- The Washington Times - Friday, September 10, 2004

Area school officials say the siege and massacre at a school in Beslan, Russia, last week is unlikely to happen here because of security measures that have been implemented in the wake of the September 11 attack in 2001, the sniper shootings in 2002 and subsequent threats of terrorism.

“In the event of [such] a terrorist threat, we would engage our emergency preparedness plan in conjunction with city and federal police,” said J.W. Harris, deputy director of security for D.C. Public Schools. “We have a long-standing, cooperative agreement and working relationship with local and federal agencies for such events.”

Kelly Alexander, system information director for Prince George’s County schools, said officials “have security staff and cameras in the [majority] of our schools, and we feel as if we are prepared and that is the best that we can do.” Each school has an individual emergency plan based on a systemic model, she said.

Officials at Arlington County public schools said an emergency-response plan has been in place for years to protect their students.

“The plan continues to be updated, and we work very closely with the Arlington County police and fire departments and the Emergency Response Team,” said Linda Erdos, director of school and community relations. “Whether it was the attack on the Pentagon, the snipers or Hurricane Isabel, we work closely with the county staff.”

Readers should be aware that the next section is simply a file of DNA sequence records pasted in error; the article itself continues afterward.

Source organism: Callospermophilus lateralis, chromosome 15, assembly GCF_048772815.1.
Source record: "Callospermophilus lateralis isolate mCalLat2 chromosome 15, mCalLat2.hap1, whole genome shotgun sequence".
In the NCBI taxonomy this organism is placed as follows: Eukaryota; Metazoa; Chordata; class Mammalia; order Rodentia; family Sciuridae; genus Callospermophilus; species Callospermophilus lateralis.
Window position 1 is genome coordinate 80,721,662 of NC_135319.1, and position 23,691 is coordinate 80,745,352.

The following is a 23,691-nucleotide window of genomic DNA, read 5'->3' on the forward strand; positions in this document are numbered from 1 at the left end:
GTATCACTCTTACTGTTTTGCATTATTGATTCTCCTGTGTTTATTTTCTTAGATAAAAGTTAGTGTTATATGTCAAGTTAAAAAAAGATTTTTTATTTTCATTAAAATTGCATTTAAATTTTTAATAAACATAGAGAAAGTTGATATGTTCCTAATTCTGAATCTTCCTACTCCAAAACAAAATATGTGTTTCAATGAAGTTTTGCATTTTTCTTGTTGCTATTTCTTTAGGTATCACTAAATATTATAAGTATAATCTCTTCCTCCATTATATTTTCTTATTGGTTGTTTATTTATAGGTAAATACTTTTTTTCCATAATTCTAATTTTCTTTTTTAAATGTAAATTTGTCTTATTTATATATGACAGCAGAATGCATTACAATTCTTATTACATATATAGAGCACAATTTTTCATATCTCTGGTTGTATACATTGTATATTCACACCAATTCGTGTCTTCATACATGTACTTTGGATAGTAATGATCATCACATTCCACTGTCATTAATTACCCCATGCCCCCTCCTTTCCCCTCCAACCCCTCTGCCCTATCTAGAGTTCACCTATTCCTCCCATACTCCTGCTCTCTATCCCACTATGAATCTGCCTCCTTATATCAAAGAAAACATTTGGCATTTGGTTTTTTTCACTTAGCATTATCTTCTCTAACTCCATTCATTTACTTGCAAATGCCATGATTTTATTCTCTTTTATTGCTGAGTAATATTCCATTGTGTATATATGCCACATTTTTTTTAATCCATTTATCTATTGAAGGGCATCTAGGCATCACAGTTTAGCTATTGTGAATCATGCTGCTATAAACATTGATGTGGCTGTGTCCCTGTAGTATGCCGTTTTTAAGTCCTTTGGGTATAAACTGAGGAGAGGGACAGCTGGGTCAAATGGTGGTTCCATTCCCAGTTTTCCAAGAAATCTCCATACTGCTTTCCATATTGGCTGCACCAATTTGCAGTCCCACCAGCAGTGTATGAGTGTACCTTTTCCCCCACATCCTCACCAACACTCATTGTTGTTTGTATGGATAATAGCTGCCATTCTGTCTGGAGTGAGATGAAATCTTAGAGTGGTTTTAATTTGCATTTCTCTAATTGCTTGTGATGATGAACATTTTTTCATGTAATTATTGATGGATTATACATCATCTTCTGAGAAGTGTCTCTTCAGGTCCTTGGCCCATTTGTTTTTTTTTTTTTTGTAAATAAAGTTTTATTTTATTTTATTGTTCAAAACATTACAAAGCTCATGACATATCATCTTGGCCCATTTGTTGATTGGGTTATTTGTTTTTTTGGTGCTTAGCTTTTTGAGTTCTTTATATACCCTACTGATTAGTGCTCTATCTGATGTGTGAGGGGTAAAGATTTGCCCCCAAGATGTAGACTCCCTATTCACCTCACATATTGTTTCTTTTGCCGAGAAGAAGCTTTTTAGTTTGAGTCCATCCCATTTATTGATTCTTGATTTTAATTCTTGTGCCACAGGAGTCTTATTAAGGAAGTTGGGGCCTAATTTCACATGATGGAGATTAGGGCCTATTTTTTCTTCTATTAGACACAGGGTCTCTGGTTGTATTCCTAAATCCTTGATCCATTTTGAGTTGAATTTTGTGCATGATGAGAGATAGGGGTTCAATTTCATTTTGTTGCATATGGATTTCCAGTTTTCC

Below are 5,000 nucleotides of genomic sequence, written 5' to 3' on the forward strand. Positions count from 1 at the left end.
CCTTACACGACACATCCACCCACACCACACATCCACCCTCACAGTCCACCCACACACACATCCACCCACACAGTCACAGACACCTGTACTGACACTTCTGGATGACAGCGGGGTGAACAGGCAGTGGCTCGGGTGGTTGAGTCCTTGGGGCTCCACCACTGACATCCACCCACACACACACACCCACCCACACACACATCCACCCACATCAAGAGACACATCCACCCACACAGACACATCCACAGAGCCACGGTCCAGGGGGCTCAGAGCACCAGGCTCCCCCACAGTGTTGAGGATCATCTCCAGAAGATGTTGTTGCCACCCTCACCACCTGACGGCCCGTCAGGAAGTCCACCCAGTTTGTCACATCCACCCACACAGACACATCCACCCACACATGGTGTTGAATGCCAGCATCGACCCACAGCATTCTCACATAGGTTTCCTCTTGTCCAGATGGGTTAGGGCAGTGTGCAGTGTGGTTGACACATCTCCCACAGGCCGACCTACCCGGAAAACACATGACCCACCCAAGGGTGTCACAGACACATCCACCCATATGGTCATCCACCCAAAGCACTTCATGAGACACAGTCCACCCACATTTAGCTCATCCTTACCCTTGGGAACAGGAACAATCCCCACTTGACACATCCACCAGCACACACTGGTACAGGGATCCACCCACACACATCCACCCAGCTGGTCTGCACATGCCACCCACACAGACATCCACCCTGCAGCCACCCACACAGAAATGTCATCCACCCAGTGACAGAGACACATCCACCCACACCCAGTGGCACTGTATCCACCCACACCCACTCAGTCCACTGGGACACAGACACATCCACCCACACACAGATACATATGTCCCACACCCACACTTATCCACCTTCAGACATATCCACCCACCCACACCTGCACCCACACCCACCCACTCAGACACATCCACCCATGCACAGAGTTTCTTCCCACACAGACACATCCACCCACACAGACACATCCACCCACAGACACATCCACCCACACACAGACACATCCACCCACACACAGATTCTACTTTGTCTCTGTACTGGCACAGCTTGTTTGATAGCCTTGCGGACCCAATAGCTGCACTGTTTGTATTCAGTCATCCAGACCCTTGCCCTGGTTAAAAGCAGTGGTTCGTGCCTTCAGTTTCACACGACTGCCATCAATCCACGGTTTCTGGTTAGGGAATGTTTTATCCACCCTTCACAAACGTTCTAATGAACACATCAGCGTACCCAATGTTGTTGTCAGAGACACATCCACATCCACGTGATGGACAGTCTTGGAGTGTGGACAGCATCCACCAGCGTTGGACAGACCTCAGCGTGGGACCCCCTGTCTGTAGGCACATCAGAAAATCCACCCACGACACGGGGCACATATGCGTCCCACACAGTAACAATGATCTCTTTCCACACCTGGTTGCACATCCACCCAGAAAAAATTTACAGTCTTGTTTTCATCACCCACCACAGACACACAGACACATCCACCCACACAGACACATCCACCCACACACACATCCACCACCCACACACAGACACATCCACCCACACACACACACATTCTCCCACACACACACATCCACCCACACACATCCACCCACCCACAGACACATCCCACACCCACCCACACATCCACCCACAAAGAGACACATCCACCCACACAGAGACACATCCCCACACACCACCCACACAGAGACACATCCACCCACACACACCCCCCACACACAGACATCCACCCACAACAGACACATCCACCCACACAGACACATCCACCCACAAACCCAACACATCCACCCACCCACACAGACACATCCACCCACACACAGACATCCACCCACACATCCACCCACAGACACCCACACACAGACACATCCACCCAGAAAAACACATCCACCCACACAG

On Sept. 1, about three dozen Chechen terrorists, armed with guns and explosives, held hostage more than 1,000 parents, teachers and children in School No. 1 in Beslan. Russian special forces stormed the school Sept. 3 after a blast, and the scene erupted in a lengthy gunbattle punctuated by explosions.

At least 326 hostages were killed, about half of them children.

Security at Montgomery County schools has been enhanced with the implementation of the educational facilities officer program last year, officials said.

Funded by a grant from the U.S. Justice Department, the $4 million program assigns uniformed police officers to clusters of schools to enhance emergency preparedness and communication between the school and public-safety agencies.

“We’ve had a very extensive and thorough emergency plan in place for a while,” said Kate Harrison, a county schools spokeswoman. “Certainly, being in the Washington area and so close to the Pentagon, and with anthrax as well as after Columbine, area schools had to look long and hard at security. We made it a focal point.”

In the District, police Chief Charles H. Ramsey last week said plans are being worked out for officers to take over school security from the private agency Watkins Security of D.C. Inc.

Last school year, 72 police officers were assigned to security in city schools. Chief Ramsey said 99 have been assigned this year.

In addition, all city high schools have security radios for immediate contact with police, and every middle and high school will have one to five officers assigned to them, beginning this month.

Arlington’s public schools are staffed with resource officers who are members of the Arlington Police Department. The administration and staff review the procedures frequently, Ms. Erdos said.

Administrators have visited each school with emergency-management teams. Schools have a shelter-in-place plan and drills are conducted throughout the year, she said.

“We’ve learned that nothing is foolproof, but we’ve tried to be cautious without causing fear,” Ms. Erdos said.

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